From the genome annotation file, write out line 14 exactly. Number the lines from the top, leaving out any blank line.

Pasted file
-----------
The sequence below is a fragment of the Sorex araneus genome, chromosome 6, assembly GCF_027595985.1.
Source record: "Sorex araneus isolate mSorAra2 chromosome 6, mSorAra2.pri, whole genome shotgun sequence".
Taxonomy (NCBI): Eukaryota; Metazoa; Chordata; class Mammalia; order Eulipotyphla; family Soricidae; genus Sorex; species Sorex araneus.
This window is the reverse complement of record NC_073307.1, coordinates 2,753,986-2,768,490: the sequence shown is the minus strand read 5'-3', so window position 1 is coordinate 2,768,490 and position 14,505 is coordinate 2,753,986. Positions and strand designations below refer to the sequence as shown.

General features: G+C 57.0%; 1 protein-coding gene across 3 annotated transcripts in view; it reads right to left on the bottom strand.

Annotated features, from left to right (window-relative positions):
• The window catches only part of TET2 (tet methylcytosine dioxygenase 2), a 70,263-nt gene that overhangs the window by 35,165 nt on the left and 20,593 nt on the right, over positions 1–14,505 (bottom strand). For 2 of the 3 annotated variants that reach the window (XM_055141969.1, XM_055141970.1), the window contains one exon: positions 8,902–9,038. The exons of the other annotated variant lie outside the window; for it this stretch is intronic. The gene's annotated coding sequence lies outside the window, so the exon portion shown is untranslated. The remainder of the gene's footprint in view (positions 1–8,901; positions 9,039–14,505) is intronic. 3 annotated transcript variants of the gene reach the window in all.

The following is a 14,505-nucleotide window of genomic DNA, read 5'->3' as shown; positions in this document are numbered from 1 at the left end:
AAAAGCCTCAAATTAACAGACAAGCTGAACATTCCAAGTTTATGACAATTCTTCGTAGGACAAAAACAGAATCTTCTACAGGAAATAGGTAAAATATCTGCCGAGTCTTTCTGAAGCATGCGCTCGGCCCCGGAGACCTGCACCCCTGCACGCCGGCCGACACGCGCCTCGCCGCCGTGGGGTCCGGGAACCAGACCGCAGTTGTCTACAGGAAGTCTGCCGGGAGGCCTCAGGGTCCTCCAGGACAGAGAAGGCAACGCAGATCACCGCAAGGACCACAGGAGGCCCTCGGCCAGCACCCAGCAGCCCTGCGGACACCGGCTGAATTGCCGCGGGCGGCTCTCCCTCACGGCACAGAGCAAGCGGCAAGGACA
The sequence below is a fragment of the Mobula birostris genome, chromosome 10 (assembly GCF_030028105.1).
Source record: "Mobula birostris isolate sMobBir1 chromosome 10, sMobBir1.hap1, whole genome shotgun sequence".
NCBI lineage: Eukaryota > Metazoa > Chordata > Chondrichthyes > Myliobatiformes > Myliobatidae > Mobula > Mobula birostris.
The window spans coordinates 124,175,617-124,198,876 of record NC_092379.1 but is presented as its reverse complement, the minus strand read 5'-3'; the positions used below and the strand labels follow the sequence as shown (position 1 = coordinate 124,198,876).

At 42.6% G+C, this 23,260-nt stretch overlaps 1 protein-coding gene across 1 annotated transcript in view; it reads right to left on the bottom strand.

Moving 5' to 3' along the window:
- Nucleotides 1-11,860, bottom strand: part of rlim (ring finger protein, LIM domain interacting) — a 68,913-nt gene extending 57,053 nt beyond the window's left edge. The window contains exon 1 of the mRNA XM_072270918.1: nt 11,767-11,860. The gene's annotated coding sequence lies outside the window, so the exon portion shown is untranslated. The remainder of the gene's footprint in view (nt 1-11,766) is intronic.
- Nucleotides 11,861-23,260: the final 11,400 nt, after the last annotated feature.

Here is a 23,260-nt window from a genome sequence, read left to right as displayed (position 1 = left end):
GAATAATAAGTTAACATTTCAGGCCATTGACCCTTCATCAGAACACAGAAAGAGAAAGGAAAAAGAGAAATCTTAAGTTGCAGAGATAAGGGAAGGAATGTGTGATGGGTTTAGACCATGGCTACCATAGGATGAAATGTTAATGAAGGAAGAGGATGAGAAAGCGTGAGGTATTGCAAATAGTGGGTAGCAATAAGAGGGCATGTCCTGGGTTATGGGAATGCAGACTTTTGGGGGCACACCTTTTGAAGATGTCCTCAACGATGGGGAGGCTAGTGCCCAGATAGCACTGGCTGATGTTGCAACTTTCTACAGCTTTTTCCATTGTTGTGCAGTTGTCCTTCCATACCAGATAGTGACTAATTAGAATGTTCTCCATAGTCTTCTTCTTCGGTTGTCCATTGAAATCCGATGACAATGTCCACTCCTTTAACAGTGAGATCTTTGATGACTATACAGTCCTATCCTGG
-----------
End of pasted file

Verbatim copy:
At 42.6% G+C, this 23,260-nt stretch overlaps 1 protein-coding gene across 1 annotated transcript in view; it reads right to left on the bottom strand.